Biometrics Is Helping Defend Against Cyber Attacks in Healthcare

Published: February 20, 2015

NEW YORK – To help prevent cyber espionage and enhance patient safety, medical companies have begun adopting an array of biometrics security systems that use data from a patient’s fingerprint, iris, veins or face. The new technologies are intended to deter hacking by removing reliance on information that’s easy to steal and can easily identify patients.

For the last two years, the health industry suffered the highest number of hackings of any sector. Last year, it accounted for 43% of all data breaches, according to the Identity Theft Resource Center.

One of the most crucial steps of the medical treatment process is correctly identifying a patient when he or she walks through the door, according to Fortune. For 12 years, improving the accuracy of the process has been a goal of the Joint Commission, which accredits and certifies more than 20,000 U.S. health care organizations and programs.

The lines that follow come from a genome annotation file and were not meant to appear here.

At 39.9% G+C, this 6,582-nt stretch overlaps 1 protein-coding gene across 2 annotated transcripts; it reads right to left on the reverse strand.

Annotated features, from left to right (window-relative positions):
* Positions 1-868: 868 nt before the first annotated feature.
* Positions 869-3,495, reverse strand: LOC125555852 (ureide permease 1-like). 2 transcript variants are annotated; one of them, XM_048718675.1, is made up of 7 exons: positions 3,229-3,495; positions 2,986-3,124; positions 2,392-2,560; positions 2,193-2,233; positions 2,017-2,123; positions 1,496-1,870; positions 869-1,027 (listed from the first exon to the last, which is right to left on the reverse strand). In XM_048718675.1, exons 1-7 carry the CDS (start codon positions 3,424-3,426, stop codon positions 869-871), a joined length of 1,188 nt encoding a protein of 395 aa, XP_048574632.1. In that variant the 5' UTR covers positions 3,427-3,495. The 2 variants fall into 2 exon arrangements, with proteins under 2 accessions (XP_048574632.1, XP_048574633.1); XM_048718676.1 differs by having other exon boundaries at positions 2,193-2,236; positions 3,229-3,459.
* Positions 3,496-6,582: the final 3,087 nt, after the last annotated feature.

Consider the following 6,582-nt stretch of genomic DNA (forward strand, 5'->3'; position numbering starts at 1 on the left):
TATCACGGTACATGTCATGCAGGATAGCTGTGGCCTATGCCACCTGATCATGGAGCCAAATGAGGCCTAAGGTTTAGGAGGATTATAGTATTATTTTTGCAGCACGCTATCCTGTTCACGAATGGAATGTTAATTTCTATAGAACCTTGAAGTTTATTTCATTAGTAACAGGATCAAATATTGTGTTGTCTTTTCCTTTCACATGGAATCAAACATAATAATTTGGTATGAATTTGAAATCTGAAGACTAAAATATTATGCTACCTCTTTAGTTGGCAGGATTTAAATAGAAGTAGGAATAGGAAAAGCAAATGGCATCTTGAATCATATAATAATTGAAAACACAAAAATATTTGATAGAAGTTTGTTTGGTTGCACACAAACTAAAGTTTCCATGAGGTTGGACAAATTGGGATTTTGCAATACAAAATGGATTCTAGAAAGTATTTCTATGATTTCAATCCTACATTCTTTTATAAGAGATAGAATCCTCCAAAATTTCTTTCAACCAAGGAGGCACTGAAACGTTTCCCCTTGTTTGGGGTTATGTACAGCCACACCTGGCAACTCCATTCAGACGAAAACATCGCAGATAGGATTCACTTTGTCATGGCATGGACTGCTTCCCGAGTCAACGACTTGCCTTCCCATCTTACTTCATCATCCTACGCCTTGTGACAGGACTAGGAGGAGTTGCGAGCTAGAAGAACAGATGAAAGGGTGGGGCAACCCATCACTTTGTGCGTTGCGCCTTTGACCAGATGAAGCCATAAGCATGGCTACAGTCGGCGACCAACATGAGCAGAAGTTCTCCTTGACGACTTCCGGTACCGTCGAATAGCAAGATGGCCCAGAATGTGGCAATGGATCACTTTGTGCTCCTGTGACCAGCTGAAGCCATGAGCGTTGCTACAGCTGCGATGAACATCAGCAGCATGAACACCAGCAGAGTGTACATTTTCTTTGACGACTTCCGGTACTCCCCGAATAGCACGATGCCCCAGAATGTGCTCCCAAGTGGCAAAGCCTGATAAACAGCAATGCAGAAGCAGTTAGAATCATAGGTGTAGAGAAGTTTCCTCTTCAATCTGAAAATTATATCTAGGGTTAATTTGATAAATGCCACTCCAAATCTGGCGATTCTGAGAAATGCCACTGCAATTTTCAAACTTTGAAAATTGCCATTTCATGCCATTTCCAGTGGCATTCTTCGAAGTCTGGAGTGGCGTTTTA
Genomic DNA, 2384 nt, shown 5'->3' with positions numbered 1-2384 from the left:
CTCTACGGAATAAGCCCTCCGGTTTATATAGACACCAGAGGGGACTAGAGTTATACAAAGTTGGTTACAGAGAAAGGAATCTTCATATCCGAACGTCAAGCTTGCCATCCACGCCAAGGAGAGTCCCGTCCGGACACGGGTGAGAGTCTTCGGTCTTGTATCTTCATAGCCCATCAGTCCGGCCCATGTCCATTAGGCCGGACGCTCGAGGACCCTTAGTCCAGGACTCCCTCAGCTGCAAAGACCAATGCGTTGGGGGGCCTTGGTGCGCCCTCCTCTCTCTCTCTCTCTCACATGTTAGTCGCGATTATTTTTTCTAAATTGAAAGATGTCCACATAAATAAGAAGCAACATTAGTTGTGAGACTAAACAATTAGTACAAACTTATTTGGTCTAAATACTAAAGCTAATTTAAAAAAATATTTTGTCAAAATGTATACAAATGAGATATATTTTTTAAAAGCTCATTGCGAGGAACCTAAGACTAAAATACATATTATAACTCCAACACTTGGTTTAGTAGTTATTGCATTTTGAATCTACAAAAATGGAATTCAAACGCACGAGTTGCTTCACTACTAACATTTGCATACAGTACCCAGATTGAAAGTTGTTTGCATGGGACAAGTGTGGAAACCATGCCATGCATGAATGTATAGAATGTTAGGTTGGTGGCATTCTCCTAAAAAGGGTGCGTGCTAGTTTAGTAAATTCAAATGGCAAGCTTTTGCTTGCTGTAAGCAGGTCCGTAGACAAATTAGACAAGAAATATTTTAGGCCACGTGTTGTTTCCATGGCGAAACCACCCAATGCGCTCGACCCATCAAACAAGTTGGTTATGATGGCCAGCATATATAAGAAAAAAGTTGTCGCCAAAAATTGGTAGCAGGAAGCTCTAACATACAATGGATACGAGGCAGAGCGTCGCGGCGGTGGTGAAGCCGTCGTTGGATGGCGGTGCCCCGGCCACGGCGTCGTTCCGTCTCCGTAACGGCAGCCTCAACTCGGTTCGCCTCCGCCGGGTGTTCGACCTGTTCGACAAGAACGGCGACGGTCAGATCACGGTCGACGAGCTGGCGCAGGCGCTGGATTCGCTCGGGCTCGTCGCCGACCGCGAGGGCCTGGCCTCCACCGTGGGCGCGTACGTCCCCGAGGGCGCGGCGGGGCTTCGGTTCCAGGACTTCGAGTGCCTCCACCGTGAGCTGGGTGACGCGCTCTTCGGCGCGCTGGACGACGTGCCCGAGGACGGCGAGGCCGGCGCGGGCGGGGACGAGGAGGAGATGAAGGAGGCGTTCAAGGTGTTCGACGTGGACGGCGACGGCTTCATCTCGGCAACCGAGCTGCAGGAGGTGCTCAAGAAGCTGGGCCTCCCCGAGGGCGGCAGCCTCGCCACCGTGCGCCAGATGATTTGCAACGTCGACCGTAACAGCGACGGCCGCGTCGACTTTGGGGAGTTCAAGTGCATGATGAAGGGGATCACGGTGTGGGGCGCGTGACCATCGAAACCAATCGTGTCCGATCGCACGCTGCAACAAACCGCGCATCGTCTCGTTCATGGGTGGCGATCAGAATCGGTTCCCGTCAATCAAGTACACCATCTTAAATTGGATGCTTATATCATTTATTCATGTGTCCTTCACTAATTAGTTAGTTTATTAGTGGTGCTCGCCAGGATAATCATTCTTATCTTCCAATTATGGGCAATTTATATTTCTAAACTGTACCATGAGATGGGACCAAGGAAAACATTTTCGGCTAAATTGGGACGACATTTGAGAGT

A high-quality image of a person’s iris pattern, for example, can prevent fraud and duplicate records, or what are known as “overlays,” when medical information for someone else makes it into a person’s file.

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Duplicates are not a big concern with regard to patient safety, but for healthcare providers, they are a huge expense: the cost to resolve every duplicate pair rings in at around $50, according to a 2004 study by Initiate Systems. Eight percent of patient records, on average, are duplicates. For systems with more than one million records, the figure was even higher: 9.4%, which would carry with it a cost of $4.7 million.

Overlays, meanwhile, are more dangerous for patients and more costly and time-consuming for an institution to resolve. A patient with a contaminated record could be administered the wrong medication or mistreated. Though overlays occur at a far lower rate – 1% or less – than duplicates, a single overlay can take 60 to 100 hours to resolve at an average cost of $19 per hour (or $1,140 to $1,900 per case), according to Fortune‘s report.

Biometric systems can combine physical traits and personal history to create a unique record that can be quickly recalled. For instance, RightPatient launched in 2011 and allows healthcare providers to link a patient’s biometric data to his or her medical record. The system registers a patient’s fingerprints, veins – in the finger or palm – and face at enrollment and later uses that signature to recall a medical record.

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